Origins and character
Spanish culture is made up by the legacy of the different people (Phoenicians, Celts, Romans, Moors) who have settled here throughout the centuries and have left their mark on the character and customs of the Spanish people.
None reigned longer than the Moors who ruled over the majority of what we know today as Spain for more than 800 years. In 1492, the Christian monarchs Isabelle & Fernando, after unifying Castille and Aragon, completed the reconquest by exiling Boabdil, the last Moorish ruler, from his stronghold, the Alhambra Palace in Granada.
The architectural heritage of the Moors has survived through the centuries and can be seen, for example, in the cathedral of Córdoba which is built in the middle of a spectacular columned mosque and in the bell tower of the cathedral of Seville, La Giralda, originally the minaret of the mosque.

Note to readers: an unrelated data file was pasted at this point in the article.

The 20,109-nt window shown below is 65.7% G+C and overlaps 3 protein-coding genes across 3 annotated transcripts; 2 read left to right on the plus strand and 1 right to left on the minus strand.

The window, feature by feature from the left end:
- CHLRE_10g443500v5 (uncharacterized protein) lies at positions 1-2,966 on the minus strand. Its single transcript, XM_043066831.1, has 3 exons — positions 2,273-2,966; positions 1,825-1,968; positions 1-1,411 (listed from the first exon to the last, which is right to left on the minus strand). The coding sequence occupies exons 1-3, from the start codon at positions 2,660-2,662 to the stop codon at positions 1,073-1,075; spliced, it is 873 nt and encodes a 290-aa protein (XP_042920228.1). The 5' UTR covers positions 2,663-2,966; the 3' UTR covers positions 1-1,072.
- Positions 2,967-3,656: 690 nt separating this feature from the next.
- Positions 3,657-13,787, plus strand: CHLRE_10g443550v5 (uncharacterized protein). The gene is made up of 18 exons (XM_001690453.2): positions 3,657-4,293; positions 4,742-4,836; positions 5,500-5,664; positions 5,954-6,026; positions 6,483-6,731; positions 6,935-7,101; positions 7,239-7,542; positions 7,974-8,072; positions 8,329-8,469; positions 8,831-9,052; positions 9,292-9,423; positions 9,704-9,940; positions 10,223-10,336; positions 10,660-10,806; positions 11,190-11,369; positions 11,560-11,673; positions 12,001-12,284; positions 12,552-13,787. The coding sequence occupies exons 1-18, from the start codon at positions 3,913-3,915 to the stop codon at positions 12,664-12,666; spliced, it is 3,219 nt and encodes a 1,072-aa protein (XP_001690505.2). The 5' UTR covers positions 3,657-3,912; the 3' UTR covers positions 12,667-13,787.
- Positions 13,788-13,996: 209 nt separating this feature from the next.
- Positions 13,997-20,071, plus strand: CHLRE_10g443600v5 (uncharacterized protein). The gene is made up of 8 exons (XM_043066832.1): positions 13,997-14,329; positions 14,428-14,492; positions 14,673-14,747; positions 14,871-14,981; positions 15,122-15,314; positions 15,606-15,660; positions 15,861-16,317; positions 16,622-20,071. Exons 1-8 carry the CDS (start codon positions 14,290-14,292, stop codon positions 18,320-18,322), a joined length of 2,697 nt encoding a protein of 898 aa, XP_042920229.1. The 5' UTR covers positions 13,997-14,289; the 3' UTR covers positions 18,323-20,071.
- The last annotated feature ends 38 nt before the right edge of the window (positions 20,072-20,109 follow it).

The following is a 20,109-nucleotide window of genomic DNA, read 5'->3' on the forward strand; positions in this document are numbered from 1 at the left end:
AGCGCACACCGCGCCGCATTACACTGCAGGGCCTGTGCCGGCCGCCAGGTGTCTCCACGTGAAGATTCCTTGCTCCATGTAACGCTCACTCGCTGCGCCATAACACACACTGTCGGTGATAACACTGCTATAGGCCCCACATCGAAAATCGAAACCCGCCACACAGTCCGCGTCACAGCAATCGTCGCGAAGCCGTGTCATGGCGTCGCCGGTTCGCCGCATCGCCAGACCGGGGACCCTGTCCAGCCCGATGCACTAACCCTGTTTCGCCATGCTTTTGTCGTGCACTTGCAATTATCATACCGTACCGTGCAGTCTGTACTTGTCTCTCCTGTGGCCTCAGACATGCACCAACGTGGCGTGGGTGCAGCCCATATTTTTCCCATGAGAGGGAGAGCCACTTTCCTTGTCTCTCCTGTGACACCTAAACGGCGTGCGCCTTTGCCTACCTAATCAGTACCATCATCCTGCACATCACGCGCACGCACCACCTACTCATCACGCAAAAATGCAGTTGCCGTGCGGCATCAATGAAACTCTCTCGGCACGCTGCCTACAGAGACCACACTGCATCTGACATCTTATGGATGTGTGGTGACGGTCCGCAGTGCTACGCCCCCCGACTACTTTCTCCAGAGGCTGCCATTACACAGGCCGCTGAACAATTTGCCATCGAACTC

Flamenco, which has become associated with the Gypsy people, is the traditional dance and song of Andalusia. It can be witnessed as a spontaneous expression in the street or enjoyed as a spectacle at a tablao (literally floorboard). If you’d like to try your hand at dancing or palm clapping Spainally can arrange for you to join a class.
Andalusia occupies an extension of 87 600km² making it the second largest autonomous community in Spain. It is bathed by the Atlantic Ocean and by the Mediterranean Sea; inland you can go from the extremes of a semi-desert in Almería to the highest peak in the Iberian Peninsula, Mulhacen, at 3478m. If nature is your thing at Spainally we can arrange a day out and tickets for the very popular Caminito del Rey hike in Málaga province.
The Andalusians are a hospitable and fun-loving people and you will find their joyfulness contagious. Join them at the counter of any bar with a glass of cold Fino or Manzanilla sherry and a tapa of fresh prawns or sit down at a beach café with your feet in the sand and feast on sardines grilled on an open pit fire.
¡Viva España and Olé!